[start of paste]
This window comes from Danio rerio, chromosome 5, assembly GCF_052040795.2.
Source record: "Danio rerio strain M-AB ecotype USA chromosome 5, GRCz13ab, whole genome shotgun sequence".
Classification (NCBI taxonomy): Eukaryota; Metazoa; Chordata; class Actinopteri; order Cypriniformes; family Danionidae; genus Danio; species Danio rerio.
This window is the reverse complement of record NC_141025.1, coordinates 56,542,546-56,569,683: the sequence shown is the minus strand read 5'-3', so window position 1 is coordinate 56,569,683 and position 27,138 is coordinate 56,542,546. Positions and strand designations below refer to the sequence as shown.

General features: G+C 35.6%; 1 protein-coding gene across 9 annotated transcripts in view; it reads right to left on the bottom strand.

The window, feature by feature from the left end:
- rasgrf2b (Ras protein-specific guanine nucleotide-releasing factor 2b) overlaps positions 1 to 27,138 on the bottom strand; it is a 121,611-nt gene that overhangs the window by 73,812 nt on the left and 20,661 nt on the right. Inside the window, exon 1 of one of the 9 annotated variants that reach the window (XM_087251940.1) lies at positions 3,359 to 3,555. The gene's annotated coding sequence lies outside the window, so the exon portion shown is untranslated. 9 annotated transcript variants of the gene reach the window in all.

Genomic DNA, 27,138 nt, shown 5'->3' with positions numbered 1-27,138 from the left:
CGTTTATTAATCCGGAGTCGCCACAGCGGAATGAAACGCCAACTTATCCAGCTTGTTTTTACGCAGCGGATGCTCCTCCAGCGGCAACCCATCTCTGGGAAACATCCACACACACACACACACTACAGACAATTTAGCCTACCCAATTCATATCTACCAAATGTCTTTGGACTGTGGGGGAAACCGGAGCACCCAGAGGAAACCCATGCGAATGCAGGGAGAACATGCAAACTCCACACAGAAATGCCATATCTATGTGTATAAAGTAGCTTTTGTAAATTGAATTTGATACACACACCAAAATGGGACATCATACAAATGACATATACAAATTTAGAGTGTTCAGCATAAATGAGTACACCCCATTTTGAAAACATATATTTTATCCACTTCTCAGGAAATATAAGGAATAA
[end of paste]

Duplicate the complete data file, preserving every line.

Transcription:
This window comes from Danio rerio, chromosome 5, assembly GCF_052040795.2.
Source record: "Danio rerio strain M-AB ecotype USA chromosome 5, GRCz13ab, whole genome shotgun sequence".
Classification (NCBI taxonomy): Eukaryota; Metazoa; Chordata; class Actinopteri; order Cypriniformes; family Danionidae; genus Danio; species Danio rerio.
This window is the reverse complement of record NC_141025.1, coordinates 56,542,546-56,569,683: the sequence shown is the minus strand read 5'-3', so window position 1 is coordinate 56,569,683 and position 27,138 is coordinate 56,542,546. Positions and strand designations below refer to the sequence as shown.

General features: G+C 35.6%; 1 protein-coding gene across 9 annotated transcripts in view; it reads right to left on the bottom strand.

The window, feature by feature from the left end:
- rasgrf2b (Ras protein-specific guanine nucleotide-releasing factor 2b) overlaps positions 1 to 27,138 on the bottom strand; it is a 121,611-nt gene that overhangs the window by 73,812 nt on the left and 20,661 nt on the right. Inside the window, exon 1 of one of the 9 annotated variants that reach the window (XM_087251940.1) lies at positions 3,359 to 3,555. The gene's annotated coding sequence lies outside the window, so the exon portion shown is untranslated. 9 annotated transcript variants of the gene reach the window in all.

Genomic DNA, 27,138 nt, shown 5'->3' with positions numbered 1-27,138 from the left:
CGTTTATTAATCCGGAGTCGCCACAGCGGAATGAAACGCCAACTTATCCAGCTTGTTTTTACGCAGCGGATGCTCCTCCAGCGGCAACCCATCTCTGGGAAACATCCACACACACACACACACTACAGACAATTTAGCCTACCCAATTCATATCTACCAAATGTCTTTGGACTGTGGGGGAAACCGGAGCACCCAGAGGAAACCCATGCGAATGCAGGGAGAACATGCAAACTCCACACAGAAATGCCATATCTATGTGTATAAAGTAGCTTTTGTAAATTGAATTTGATACACACACCAAAATGGGACATCATACAAATGACATATACAAATTTAGAGTGTTCAGCATAAATGAGTACACCCCATTTTGAAAACATATATTTTATCCACTTCTCAGGAAATATAAGGAATAA